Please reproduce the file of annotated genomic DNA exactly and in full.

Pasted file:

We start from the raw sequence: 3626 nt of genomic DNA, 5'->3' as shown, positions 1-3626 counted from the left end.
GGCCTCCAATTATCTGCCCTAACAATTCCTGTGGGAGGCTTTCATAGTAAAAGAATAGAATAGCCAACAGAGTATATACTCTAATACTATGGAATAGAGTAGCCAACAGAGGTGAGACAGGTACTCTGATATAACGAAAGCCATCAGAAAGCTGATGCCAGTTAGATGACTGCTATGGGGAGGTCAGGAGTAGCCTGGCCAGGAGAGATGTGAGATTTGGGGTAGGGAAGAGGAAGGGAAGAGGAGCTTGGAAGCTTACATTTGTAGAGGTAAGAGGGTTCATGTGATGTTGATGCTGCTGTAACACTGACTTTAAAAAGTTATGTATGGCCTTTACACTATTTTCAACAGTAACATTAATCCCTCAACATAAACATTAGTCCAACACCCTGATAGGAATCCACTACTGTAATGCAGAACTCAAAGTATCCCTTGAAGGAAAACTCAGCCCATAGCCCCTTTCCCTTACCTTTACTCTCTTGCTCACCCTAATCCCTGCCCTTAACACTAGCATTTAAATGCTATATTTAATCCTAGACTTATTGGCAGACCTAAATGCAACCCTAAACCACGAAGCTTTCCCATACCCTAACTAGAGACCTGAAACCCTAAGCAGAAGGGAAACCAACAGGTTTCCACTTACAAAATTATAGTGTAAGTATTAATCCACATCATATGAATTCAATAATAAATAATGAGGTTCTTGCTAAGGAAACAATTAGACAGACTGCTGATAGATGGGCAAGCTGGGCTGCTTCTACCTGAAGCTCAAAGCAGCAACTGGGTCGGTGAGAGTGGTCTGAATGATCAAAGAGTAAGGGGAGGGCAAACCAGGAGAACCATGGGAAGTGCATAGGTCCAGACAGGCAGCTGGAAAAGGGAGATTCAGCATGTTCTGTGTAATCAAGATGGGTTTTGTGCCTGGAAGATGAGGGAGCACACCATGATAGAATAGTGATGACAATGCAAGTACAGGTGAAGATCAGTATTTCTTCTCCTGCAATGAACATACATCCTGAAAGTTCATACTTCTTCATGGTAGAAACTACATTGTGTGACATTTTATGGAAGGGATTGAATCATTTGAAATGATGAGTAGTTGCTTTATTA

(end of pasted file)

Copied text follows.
We start from the raw sequence: 3626 nt of genomic DNA, 5'->3' as shown, positions 1-3626 counted from the left end.
GGCCTCCAATTATCTGCCCTAACAATTCCTGTGGGAGGCTTTCATAGTAAAAGAATAGAATAGCCAACAGAGTATATACTCTAATACTATGGAATAGAGTAGCCAACAGAGGTGAGACAGGTACTCTGATATAACGAAAGCCATCAGAAAGCTGATGCCAGTTAGATGACTGCTATGGGGAGGTCAGGAGTAGCCTGGCCAGGAGAGATGTGAGATTTGGGGTAGGGAAGAGGAAGGGAAGAGGAGCTTGGAAGCTTACATTTGTAGAGGTAAGAGGGTTCATGTGATGTTGATGCTGCTGTAACACTGACTTTAAAAAGTTATGTATGGCCTTTACACTATTTTCAACAGTAACATTAATCCCTCAACATAAACATTAGTCCAACACCCTGATAGGAATCCACTACTGTAATGCAGAACTCAAAGTATCCCTTGAAGGAAAACTCAGCCCATAGCCCCTTTCCCTTACCTTTACTCTCTTGCTCACCCTAATCCCTGCCCTTAACACTAGCATTTAAATGCTATATTTAATCCTAGACTTATTGGCAGACCTAAATGCAACCCTAAACCACGAAGCTTTCCCATACCCTAACTAGAGACCTGAAACCCTAAGCAGAAGGGAAACCAACAGGTTTCCACTTACAAAATTATAGTGTAAGTATTAATCCACATCATATGAATTCAATAATAAATAATGAGGTTCTTGCTAAGGAAACAATTAGACAGACTGCTGATAGATGGGCAAGCTGGGCTGCTTCTACCTGAAGCTCAAAGCAGCAACTGGGTCGGTGAGAGTGGTCTGAATGATCAAAGAGTAAGGGGAGGGCAAACCAGGAGAACCATGGGAAGTGCATAGGTCCAGACAGGCAGCTGGAAAAGGGAGATTCAGCATGTTCTGTGTAATCAAGATGGGTTTTGTGCCTGGAAGATGAGGGAGCACACCATGATAGAATAGTGATGACAATGCAAGTACAGGTGAAGATCAGTATTTCTTCTCCTGCAATGAACATACATCCTGAAAGTTCATACTTCTTCATGGTAGAAACTACATTGTGTGACATTTTATGGAAGGGATTGAATCATTTGAAATGATGAGTAGTTGCTTTATTA